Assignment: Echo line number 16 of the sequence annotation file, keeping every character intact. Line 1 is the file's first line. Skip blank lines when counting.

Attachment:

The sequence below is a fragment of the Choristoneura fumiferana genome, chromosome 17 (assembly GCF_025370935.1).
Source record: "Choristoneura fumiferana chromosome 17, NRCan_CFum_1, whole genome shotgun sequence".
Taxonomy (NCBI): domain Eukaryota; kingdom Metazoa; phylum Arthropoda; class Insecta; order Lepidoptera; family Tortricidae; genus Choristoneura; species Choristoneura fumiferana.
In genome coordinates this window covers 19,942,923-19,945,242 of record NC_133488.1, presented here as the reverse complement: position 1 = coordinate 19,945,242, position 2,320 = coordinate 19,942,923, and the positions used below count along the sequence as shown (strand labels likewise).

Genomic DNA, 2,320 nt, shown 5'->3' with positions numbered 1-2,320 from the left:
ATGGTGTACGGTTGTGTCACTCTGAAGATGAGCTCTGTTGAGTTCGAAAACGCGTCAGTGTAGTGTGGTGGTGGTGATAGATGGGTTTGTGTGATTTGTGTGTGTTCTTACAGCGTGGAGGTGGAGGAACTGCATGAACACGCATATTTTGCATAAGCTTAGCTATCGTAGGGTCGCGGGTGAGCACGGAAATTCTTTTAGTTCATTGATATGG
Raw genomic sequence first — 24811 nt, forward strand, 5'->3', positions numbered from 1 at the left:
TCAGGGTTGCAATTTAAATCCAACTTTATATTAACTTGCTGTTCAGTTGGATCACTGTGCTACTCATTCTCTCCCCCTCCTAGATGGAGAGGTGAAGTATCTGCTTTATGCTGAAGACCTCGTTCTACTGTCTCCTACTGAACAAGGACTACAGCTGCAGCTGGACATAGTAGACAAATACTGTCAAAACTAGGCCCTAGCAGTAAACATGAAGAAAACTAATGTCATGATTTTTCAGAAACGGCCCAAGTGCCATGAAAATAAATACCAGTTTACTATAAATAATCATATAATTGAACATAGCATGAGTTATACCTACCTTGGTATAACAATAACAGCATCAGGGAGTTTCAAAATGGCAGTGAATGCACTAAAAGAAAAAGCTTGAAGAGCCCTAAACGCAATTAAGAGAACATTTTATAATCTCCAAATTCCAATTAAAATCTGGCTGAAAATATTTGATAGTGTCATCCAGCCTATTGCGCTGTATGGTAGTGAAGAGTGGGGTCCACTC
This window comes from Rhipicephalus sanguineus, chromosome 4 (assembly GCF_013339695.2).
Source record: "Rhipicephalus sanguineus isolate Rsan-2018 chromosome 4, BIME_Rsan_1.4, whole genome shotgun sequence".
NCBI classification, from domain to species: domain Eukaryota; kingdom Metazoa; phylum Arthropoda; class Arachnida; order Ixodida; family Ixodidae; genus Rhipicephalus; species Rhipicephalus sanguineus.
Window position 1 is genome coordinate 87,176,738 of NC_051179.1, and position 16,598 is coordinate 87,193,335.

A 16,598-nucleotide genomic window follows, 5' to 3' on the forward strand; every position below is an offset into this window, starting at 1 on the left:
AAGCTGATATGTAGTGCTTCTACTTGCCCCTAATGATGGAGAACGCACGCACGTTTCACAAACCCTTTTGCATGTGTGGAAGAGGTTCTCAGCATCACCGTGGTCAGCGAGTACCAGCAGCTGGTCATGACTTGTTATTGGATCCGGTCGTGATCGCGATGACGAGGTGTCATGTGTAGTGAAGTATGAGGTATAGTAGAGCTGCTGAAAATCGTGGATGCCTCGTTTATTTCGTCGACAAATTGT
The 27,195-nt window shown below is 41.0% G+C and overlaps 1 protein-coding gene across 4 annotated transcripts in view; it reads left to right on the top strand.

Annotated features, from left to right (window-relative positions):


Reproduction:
Annotated features, from left to right (window-relative positions):